Food Labels – What do they Mean?Food labels are an important source of information for consumers about the contents of the food we eat.
The Australia New Zealand Food Standards Code requires all packaged food to carry a panel which provides nutritional information including energy, sugar and fat content of the food.
The Nutritional Information Panel (NIP) on food packages shows:
- information about the nutritional content of the food you buy;
- the percentage of the characterising ingredient of the food; and
- declarations of the presence of potential allergens in foods, however small the amount.
Industry Initiatives - Daily Intake InformationThe food standards code allows for additional information to be provided on food packaging.
Some Australian food manufacturers have recently taken steps to improve consumer education through healthy eating promotions, using front of pack labelling, educational websites, advertising, supermarket, shopping centre and major event promotions.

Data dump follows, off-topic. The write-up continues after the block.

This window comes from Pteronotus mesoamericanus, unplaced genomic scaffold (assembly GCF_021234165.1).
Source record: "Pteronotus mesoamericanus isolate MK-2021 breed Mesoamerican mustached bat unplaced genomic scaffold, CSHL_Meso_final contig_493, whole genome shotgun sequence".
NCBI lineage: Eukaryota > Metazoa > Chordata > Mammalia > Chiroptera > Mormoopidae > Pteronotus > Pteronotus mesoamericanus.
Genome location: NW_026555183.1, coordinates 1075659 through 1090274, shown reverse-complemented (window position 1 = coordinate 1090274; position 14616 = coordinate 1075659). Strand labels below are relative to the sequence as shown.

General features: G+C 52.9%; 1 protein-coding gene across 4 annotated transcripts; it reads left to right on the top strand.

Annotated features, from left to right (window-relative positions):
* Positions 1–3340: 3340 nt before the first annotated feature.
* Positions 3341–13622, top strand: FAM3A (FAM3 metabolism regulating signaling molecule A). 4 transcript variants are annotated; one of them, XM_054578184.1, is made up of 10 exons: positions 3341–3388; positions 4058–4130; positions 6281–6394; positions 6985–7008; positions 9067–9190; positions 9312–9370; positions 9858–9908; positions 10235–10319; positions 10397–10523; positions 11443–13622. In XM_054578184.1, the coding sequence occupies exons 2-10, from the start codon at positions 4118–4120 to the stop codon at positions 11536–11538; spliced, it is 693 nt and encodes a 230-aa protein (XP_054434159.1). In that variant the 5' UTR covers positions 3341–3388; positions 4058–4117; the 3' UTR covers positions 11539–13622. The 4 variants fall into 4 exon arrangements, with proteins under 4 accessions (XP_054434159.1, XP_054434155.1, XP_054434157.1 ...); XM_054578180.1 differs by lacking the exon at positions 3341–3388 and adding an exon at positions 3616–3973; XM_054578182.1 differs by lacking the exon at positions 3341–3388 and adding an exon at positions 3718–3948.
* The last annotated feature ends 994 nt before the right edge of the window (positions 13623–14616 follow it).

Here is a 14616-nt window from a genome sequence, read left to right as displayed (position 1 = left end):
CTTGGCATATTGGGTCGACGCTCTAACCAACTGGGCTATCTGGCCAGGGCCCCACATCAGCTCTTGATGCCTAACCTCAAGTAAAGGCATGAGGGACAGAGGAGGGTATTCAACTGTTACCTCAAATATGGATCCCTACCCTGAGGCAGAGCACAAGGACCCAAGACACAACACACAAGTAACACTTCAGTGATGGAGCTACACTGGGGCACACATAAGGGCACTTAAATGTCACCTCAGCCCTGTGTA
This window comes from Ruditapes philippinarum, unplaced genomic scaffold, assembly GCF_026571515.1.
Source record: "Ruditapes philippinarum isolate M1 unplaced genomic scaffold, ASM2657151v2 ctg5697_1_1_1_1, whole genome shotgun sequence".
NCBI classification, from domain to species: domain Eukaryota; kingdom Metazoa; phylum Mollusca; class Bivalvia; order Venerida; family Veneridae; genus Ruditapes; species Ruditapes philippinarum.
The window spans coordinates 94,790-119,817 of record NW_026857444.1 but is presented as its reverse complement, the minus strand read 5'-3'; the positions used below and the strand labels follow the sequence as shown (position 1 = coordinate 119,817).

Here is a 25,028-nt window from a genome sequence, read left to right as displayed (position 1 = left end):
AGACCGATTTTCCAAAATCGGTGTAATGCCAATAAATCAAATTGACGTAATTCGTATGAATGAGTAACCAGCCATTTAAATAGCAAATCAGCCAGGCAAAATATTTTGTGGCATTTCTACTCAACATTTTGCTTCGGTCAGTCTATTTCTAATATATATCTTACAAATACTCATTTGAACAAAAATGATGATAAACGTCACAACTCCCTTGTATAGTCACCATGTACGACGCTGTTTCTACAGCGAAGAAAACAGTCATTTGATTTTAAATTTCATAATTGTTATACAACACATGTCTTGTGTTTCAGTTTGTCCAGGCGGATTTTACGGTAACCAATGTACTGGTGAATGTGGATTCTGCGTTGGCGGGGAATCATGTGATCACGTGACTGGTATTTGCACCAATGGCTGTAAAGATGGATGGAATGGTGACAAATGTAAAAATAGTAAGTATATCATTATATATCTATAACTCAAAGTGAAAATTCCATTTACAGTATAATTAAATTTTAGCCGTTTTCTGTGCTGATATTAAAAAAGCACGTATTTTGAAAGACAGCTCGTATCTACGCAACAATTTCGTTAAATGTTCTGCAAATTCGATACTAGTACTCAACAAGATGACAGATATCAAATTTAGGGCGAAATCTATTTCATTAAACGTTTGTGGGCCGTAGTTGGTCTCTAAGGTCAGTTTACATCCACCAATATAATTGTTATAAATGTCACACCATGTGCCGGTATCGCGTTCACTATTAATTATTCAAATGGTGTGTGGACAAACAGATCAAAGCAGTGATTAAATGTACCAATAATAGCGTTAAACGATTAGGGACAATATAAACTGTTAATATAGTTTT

These initiatives include, for example, information about daily intake on food packaging which is designed to help people understand the energy and nutrient content of the packaged food they buy in the context of their daily food requirements. It shows the percentage per serve of the daily intake of energy and nutrients eg, carbohydrate, protein, fat, salt and fibre. The daily intakes are based on an average adult diet of 8,700kJ (calories 2081).
It is important to know that the daily intake information will differ from the information on the sample diets for a particular individual as presented on this website, as the website information has been tailored for a specific age and gender group, rather than on the average adult requirement used to calculate the information on food packets
For more information: